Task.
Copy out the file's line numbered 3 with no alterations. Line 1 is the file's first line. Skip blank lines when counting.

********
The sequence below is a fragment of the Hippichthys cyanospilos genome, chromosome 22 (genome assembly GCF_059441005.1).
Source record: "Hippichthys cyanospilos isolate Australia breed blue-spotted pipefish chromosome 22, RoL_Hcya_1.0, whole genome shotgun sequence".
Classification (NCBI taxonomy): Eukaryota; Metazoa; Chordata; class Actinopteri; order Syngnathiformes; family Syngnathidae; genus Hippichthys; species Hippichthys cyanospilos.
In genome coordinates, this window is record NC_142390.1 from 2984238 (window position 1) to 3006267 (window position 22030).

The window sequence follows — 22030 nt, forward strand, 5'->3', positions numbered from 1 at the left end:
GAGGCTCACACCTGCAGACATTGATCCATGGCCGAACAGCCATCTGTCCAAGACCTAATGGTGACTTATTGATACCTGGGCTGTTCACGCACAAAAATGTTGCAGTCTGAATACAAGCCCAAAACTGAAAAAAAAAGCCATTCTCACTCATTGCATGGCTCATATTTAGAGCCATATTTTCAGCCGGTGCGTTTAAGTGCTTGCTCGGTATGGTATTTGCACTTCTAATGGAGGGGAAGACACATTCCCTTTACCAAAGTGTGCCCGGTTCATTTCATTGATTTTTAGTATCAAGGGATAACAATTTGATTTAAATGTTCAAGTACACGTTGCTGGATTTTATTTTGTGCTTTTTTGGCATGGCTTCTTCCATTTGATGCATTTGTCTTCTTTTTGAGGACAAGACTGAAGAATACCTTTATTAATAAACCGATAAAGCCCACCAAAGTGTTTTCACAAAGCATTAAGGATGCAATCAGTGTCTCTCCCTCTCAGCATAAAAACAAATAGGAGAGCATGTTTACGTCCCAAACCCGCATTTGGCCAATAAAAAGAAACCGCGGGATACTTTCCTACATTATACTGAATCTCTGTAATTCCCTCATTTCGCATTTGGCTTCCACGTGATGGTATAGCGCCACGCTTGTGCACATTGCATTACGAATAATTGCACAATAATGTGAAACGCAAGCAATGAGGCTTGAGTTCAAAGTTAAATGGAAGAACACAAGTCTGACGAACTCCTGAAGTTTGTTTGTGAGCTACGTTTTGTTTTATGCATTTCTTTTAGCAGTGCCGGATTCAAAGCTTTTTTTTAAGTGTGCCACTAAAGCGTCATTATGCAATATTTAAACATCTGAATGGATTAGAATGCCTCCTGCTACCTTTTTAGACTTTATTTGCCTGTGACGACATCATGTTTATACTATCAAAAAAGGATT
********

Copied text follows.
Classification (NCBI taxonomy): Eukaryota; Metazoa; Chordata; class Actinopteri; order Syngnathiformes; family Syngnathidae; genus Hippichthys; species Hippichthys cyanospilos.